A couple of weeks ago there was an item on BBC News (10:00pm 23rd Feb) about house affordability:
“Affordable housing is social rented, affordable rented and intermediate housing, provided to eligible households whose needs are not met by the market. Eligibility is determined with regard to local incomes and local house prices.” [Ministry of Housing, Communities & Local Government]
While developers are required by local authorities to provide a proportion of affordable homes – often about 30-40% – in any new development, many use “viability assessments” to negotiate down the number by arguing that the requirement would adversely affect their profit margins.
The result is that only 15-20% of new housing is affordable.
Andy Street (West Midlands Mayor) is trialling a new scheme whereby ‘affordable’ is based on a percentage of income with no more than 35% of a person’s annual income being spent on the annual servicing of a mortgage or rental. The objective is for people to own their own home and developers encouraged to build less-expensive but still high quality homes that are truly affordable for the average income-earner in a particular area. This would allow folk to start on the house-owning ladder and also for public servants (e.g. NHS staff) to live closer to their workplace.
Garden Communities built over forthcoming decades with manufactured open-space, non-existent infrastructure needing building from scratch, creation of isolated settlements requiring additional transportation links and the high cost of land (without any form of Land Value Capture) will make buying a GC new house unaffordable for most average wage-earners in Uttlesford.
Yet speculative landowners could derive a 100x return on their land once housing planning permission is granted. (See note 1) And, in addition, not many builders sell a house at a loss…
The average two-bedroomed house in Dunmow costs anything from £200,000 to £400,000 and new-build developers will price according to the market rate for an area. Plus a premium because it’s “new”. Uttlesford may be a relatively affluent area but there are still many people living on below average income for whom affording a mortgage of £200,000+ is a pipe-dream. E.g. A £150,000 mortgage (assuming a £50,000 deposit!) will cost 40-50% of a £25,000 gross wage.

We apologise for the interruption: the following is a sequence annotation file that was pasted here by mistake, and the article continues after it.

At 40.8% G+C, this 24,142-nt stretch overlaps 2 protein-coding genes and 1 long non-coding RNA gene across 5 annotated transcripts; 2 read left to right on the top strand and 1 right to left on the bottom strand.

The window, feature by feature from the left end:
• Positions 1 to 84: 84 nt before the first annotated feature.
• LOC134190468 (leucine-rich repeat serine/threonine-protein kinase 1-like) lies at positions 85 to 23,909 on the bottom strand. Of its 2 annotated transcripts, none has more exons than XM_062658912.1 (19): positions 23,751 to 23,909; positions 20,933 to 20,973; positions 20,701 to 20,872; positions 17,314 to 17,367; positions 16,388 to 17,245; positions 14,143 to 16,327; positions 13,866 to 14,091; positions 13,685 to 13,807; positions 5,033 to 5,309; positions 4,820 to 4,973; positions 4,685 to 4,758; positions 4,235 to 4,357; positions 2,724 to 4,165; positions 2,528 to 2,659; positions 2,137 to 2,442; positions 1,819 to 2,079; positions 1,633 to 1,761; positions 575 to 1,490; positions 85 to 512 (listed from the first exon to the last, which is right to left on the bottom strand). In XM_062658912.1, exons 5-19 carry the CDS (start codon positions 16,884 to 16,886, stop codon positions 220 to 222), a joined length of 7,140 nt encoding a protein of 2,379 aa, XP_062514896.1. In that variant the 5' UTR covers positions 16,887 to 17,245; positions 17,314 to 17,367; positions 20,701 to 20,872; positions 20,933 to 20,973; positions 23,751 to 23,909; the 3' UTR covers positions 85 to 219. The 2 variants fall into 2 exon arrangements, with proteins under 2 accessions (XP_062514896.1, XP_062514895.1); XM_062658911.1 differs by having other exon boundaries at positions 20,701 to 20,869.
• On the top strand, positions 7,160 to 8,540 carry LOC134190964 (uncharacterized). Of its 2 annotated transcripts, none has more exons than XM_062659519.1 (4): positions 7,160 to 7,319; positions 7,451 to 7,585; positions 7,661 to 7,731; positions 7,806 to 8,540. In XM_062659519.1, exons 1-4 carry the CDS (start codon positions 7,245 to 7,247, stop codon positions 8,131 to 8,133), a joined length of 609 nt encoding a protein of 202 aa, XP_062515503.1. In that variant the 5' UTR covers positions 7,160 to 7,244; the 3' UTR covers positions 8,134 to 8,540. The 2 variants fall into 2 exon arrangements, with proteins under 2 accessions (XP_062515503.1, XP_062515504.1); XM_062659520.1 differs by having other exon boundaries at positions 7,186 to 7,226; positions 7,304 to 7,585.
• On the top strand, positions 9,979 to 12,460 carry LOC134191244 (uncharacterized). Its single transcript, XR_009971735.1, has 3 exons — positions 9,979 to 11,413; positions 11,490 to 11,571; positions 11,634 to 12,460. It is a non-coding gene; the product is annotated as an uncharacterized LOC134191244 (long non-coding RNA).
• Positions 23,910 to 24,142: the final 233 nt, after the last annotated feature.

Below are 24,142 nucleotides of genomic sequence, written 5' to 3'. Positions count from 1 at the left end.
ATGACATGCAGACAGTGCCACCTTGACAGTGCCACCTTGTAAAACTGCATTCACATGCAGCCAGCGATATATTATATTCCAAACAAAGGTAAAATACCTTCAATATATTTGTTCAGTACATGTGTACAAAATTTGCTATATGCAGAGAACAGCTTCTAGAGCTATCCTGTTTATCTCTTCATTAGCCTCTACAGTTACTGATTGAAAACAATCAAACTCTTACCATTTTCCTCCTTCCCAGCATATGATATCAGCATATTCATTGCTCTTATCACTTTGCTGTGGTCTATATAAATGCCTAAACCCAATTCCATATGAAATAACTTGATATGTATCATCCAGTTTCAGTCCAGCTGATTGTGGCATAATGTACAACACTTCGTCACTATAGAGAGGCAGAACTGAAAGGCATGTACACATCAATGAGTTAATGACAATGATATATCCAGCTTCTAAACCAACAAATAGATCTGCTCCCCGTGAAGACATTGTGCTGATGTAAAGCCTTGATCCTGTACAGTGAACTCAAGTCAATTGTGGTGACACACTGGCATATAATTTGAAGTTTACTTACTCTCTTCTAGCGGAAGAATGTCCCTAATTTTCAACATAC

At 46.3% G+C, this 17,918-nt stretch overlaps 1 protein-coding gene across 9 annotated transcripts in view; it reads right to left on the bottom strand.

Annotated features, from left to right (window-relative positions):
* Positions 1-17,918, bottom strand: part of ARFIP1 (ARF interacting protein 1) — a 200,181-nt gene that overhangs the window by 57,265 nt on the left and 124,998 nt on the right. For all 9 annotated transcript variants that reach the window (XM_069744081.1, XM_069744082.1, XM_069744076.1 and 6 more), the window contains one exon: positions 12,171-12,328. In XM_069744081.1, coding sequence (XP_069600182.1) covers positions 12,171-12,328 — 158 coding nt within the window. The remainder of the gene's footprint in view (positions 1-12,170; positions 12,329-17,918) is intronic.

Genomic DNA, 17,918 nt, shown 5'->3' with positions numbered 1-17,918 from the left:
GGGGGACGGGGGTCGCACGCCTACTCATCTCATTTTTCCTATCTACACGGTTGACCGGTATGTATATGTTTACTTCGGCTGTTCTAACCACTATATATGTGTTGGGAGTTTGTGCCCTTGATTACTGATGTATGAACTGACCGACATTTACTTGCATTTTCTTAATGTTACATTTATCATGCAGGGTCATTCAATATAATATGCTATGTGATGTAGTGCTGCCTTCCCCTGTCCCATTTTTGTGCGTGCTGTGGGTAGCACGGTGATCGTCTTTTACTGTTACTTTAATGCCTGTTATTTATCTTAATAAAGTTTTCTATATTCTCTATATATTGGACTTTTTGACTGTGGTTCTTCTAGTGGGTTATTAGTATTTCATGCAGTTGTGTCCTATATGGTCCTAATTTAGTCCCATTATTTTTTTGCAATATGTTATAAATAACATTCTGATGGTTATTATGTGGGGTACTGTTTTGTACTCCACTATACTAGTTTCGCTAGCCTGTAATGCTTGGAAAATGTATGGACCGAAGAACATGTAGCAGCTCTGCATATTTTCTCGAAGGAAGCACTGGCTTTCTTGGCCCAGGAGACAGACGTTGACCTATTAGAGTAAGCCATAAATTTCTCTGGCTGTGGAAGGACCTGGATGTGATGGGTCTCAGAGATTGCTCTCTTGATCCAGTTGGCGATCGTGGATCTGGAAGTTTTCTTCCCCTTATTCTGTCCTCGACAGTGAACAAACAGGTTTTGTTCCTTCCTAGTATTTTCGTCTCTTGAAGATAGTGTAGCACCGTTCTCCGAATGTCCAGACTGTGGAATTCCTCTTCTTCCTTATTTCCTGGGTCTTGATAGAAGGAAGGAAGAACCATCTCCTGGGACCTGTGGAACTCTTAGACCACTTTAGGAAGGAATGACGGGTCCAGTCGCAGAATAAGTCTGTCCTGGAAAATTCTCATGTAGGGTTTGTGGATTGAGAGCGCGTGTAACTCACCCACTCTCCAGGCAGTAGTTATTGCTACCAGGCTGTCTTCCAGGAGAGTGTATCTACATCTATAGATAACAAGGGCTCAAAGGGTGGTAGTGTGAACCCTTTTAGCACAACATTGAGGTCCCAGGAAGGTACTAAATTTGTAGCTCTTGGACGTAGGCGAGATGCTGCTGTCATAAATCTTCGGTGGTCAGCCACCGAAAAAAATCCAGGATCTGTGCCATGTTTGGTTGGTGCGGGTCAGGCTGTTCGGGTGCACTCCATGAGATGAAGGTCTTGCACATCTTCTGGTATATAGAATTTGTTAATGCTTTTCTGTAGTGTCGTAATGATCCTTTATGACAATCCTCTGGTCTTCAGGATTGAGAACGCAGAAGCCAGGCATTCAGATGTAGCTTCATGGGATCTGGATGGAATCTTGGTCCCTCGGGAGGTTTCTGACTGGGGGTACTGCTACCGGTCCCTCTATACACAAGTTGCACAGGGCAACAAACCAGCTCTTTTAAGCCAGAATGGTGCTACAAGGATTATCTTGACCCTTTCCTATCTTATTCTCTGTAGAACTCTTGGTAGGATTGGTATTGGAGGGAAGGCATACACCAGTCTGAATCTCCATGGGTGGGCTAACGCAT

Surely it’s far better to build smaller houses in locations with existing infrastructure, on brown-field sites close to or within existing settlements (big and small) ideally with nearby employment opportunities. And forget ‘manufactured open-space’… nature does a far better job.
UDC need to heed the Inspectors advice on the local plan. Withdraw it. Prepare a new one. Forget large and inflexible Garden Communities. Consider smaller communities in combination with more housing in existing sustainable settlements.
Update 1st August 2020 – On 30th April, by a large majority, UDC voted to withdraw the Local Plan and are currently in the early stages of preparing a new one. A victory for StopEastonPark but we still need continued support to ensure Easton Park is restored back to open space for people to enjoy and a nature sanctuary for wildlife to thrive.
- Agricultural land currently sells for an average of £7-8,000 per acre. From their published accounts we believe Landsec paid just under £12,000 per acre for Easton Park’s 1,700 acres. However, land with planning permission alone currently sells for £1,000,000 (ONE MILLION!) per acre or more! Landsec bought EP some 15 years ago and allowing for open space and s106 agreements, would be disappointed not to make at least 15% compounded annual return purely on the EP land, in a period where the Bank of England base rate has averaged 1.8%! And before a single house has been built!